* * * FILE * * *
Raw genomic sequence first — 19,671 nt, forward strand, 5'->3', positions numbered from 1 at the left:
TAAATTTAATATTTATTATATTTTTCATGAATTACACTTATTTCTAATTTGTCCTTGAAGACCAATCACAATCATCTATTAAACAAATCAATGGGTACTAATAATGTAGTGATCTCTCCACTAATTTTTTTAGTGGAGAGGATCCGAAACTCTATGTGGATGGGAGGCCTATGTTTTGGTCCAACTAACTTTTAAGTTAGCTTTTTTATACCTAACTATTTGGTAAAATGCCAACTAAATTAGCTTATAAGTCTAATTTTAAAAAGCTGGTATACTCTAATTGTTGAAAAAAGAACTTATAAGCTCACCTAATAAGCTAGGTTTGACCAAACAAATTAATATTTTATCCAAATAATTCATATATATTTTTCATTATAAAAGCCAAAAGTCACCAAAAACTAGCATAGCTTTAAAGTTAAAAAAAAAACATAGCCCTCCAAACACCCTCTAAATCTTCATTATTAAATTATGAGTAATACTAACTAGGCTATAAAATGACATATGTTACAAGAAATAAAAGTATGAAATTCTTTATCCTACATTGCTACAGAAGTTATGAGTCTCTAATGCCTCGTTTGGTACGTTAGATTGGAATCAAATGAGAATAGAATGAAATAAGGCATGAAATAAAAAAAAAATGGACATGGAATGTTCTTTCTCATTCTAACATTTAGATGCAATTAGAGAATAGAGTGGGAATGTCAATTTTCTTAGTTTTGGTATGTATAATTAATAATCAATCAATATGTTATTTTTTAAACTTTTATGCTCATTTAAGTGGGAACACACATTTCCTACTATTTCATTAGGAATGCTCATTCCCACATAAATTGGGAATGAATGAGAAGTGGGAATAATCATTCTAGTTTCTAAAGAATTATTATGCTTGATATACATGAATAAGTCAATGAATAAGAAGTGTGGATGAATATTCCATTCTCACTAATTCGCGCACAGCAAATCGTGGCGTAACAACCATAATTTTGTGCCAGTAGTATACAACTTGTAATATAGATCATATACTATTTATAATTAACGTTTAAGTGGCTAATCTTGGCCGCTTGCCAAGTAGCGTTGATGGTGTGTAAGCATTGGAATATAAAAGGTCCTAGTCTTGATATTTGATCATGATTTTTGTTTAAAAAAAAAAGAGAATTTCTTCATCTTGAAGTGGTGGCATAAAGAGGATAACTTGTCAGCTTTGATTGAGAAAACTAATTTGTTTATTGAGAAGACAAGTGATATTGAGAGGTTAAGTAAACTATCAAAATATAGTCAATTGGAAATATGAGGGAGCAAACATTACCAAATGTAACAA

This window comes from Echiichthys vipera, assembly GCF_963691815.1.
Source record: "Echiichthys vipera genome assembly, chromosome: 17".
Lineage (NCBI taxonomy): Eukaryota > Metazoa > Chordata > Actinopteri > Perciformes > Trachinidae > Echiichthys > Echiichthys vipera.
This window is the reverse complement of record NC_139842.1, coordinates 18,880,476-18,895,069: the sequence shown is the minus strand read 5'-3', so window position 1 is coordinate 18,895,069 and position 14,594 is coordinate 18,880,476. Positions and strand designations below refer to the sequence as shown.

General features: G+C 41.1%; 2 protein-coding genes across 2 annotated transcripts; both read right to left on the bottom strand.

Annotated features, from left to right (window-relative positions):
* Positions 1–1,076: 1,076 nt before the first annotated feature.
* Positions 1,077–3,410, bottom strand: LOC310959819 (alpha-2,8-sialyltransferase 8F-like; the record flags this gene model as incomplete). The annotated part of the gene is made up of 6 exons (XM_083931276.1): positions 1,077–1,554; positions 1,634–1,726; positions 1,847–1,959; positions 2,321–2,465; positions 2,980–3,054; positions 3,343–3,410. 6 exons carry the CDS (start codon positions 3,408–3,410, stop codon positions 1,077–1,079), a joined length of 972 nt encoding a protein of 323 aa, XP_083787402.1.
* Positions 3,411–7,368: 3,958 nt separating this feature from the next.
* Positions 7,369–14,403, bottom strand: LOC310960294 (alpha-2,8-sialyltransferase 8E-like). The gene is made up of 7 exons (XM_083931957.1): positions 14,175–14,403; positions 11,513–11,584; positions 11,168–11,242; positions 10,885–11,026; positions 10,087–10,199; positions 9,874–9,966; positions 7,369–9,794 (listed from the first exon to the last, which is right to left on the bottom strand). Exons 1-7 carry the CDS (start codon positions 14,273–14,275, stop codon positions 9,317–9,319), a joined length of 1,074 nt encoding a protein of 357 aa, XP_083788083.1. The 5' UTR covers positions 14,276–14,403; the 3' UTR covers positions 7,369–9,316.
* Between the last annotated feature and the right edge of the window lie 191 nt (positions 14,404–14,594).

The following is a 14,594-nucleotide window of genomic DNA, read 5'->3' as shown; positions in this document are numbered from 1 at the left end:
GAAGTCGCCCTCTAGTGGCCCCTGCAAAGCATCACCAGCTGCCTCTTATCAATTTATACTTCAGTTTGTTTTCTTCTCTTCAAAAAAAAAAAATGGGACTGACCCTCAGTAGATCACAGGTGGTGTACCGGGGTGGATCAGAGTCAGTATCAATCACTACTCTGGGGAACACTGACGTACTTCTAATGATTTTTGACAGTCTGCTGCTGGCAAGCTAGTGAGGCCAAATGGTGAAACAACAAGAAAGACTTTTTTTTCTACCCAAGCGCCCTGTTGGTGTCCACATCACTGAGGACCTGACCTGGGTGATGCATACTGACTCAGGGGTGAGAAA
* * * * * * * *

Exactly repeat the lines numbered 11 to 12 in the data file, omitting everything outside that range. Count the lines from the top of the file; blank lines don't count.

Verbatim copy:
* Positions 3,411–7,368: 3,958 nt separating this feature from the next.
* Positions 7,369–14,403, bottom strand: LOC310960294 (alpha-2,8-sialyltransferase 8E-like). The gene is made up of 7 exons (XM_083931957.1): positions 14,175–14,403; positions 11,513–11,584; positions 11,168–11,242; positions 10,885–11,026; positions 10,087–10,199; positions 9,874–9,966; positions 7,369–9,794 (listed from the first exon to the last, which is right to left on the bottom strand). Exons 1-7 carry the CDS (start codon positions 14,273–14,275, stop codon positions 9,317–9,319), a joined length of 1,074 nt encoding a protein of 357 aa, XP_083788083.1. The 5' UTR covers positions 14,276–14,403; the 3' UTR covers positions 7,369–9,316.